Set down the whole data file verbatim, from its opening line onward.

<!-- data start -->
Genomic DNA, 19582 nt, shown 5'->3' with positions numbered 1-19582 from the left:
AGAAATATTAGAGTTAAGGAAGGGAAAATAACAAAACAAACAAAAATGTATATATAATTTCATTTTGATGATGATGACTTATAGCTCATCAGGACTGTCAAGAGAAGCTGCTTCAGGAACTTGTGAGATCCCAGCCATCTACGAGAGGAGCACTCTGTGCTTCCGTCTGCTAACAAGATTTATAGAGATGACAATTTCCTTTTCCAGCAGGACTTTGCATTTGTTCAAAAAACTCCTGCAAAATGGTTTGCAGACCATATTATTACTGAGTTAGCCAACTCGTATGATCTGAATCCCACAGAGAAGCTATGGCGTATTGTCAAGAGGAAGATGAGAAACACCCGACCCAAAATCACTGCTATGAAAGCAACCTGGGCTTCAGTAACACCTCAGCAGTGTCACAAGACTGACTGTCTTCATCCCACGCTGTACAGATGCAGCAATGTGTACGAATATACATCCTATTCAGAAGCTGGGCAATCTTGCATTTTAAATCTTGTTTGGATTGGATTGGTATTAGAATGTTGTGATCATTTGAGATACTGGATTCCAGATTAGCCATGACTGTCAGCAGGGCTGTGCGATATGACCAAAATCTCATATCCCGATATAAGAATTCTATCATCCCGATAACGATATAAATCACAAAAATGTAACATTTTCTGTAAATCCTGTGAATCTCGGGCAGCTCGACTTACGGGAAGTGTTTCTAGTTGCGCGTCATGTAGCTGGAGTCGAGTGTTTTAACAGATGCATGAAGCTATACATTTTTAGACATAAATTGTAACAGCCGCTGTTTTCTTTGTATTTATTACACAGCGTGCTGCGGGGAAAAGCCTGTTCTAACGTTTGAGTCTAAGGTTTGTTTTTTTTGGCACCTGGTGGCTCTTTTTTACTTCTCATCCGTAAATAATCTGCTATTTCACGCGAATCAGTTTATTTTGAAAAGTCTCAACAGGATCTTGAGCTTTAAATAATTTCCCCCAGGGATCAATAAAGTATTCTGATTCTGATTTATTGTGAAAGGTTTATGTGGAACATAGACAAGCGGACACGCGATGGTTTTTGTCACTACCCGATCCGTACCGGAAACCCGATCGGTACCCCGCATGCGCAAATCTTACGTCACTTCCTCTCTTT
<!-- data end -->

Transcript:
Genomic DNA, 19582 nt, shown 5'->3' with positions numbered 1-19582 from the left:
AGAAATATTAGAGTTAAGGAAGGGAAAATAACAAAACAAACAAAAATGTATATATAATTTCATTTTGATGATGATGACTTATAGCTCATCAGGACTGTCAAGAGAAGCTGCTTCAGGAACTTGTGAGATCCCAGCCATCTACGAGAGGAGCACTCTGTGCTTCCGTCTGCTAACAAGATTTATAGAGATGACAATTTCCTTTTCCAGCAGGACTTTGCATTTGTTCAAAAAACTCCTGCAAAATGGTTTGCAGACCATATTATTACTGAGTTAGCCAACTCGTATGATCTGAATCCCACAGAGAAGCTATGGCGTATTGTCAAGAGGAAGATGAGAAACACCCGACCCAAAATCACTGCTATGAAAGCAACCTGGGCTTCAGTAACACCTCAGCAGTGTCACAAGACTGACTGTCTTCATCCCACGCTGTACAGATGCAGCAATGTGTACGAATATACATCCTATTCAGAAGCTGGGCAATCTTGCATTTTAAATCTTGTTTGGATTGGATTGGTATTAGAATGTTGTGATCATTTGAGATACTGGATTCCAGATTAGCCATGACTGTCAGCAGGGCTGTGCGATATGACCAAAATCTCATATCCCGATATAAGAATTCTATCATCCCGATAACGATATAAATCACAAAAATGTAACATTTTCTGTAAATCCTGTGAATCTCGGGCAGCTCGACTTACGGGAAGTGTTTCTAGTTGCGCGTCATGTAGCTGGAGTCGAGTGTTTTAACAGATGCATGAAGCTATACATTTTTAGACATAAATTGTAACAGCCGCTGTTTTCTTTGTATTTATTACACAGCGTGCTGCGGGGAAAAGCCTGTTCTAACGTTTGAGTCTAAGGTTTGTTTTTTTTGGCACCTGGTGGCTCTTTTTTACTTCTCATCCGTAAATAATCTGCTATTTCACGCGAATCAGTTTATTTTGAAAAGTCTCAACAGGATCTTGAGCTTTAAATAATTTCCCCCAGGGATCAATAAAGTATTCTGATTCTGATTTATTGTGAAAGGTTTATGTGGAACATAGACAAGCGGACACGCGATGGTTTTTGTCACTACCCGATCCGTACCGGAAACCCGATCGGTACCCCGCATGCGCAAATCTTACGTCACTTCCTCTCTTT